3 risks to consider before you start your own business


Let’s be completely honest right off the bat: starting a business does come with risks. Taking the leap to go into business for yourself and not for someone else is both exhilarating and terrifying. You’re the one in control – exhilarating! But you are the only one in control… terrifying.

It might be your lifelong dream to be your own boss, and to fulfil that dream and become a business owner does require you to be a bit of a risk-taker. On the other hand, it’s hard work, and being a risk taker isn’t enough. You don’t want to get swept up in the dream and be completely unprepared for the reality.

Seth Godin said ““The only thing worse than starting something and failing is not starting something.” So how can you take Godin’s advice and get started, whilst minimising the risk of failure?


1. Be financially prepared

The most obvious starting point when we’re talking about the risks of starting a business is money, because lack of money is going to be your first hurdle.

Taking the jump to run your own show means also taking the jump away from a steady paycheck, so you’ll need to be prepared for that lack of stability.

One of the most advisable ways to predict whether your business idea is viable is to create a business plan.

In the financial section of your business plan you’ll need to factor in all the costs that’ll be associated with running your business. You’re going to want to think carefully about all you’re likely to incur, from the start-up costs to those you’ll face on a monthly basis:

  • The legal side – choosing and trademarking a name, becoming a legal entity
  • Business Insurance
  • Startup materials, office space, workshop space, equipment, tools.
  • Your regular operating costs – lighting, electricity, wifi
  • Marketing costs
  • Staffing or outsourcing costs

If you’re looking to secure a loan from the bank or from an investor, a detailed business plan is crucial. But it doesn’t all of a sudden stop being risky when you have a loan and the sales start coming in.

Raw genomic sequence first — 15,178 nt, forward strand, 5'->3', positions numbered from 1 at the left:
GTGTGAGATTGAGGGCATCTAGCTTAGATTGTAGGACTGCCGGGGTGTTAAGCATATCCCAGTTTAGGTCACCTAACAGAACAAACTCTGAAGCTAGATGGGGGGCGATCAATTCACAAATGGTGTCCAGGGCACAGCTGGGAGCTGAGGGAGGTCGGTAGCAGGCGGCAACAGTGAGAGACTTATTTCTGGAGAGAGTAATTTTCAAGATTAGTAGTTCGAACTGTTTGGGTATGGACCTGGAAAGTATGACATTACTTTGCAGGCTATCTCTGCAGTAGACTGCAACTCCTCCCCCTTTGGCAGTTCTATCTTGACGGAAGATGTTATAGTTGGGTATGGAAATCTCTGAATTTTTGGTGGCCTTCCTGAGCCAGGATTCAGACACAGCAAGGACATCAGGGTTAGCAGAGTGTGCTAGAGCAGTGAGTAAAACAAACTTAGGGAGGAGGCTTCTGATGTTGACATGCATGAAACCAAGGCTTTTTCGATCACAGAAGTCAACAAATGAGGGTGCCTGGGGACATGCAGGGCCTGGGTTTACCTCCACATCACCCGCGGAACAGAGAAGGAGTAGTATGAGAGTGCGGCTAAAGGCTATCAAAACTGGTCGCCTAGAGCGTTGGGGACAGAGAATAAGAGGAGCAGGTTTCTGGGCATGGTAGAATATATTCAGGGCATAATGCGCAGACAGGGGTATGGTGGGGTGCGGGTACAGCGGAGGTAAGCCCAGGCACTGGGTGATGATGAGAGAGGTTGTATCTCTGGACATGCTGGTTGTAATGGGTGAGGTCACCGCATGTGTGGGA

You’re going to want to make sure you’re remain on top of your finances to avoid any cash flow problems rearing their head. Here’s a few blogs we’ve written to help you minimise risk down the line:


2. Be prepared for personal sacrifice

If you haven’t been able to secure a business loan, and you’re not starting out with a big investment, you may end up sacrificing your own savings to the business

Some may be grateful for the cash they’ve managed to put aside for exactly this reason, but for others, losing the nest-egg may come as a blow to family plans and future investments.

Also, it’s important to remember that if you’re starting out as a sole trader, it’s easy to let business and personal money blend and become one. Just be wary if you’re using a lot of your own money to fund your business. If the business fails you will be personally liable for the debts it has incurred.

You don’t want to be trapped by your own business. If you’re not sure whether you should register as a sole trader or a limited company (or other) come and have a chat with us, so that we can help you understand and avoid this risk altogether.


3. Be sure that your offering is worth it

If you’re a planner and a cautious person, you may have thought about all of the above already.

If you’ve been dreaming for years, you’ve probably spent many long hours assessing whether you have the grit, the capacity and the finances to start your dream company. But have you thought about what you’re going to sell? It sounds like the most obvious question, doesn’t it.

One of the top reasons that businesses fail is because they don’t have a unique selling point, or they’re lost in an overcrowded and oversaturated market.

Have you thought about whether your offering is actually in demand? Whether you’re in the right location for that demand? How direct your competition is?

Having a product or service people want or need is just as important a factor as having the money to back it. Before you make any assumptions, do some research.

Doing your homework will pay off – either you’ll find you have a viable proposition, or you’ll realise you’ve got more thinking to do on your offering.

We work with businesses big and small with one objective in mind: to help them reach their business potential.

We created our blog as a resource to share our experience and advice on the typical challenges you face when running and growing a business – head over there to get more useful tips.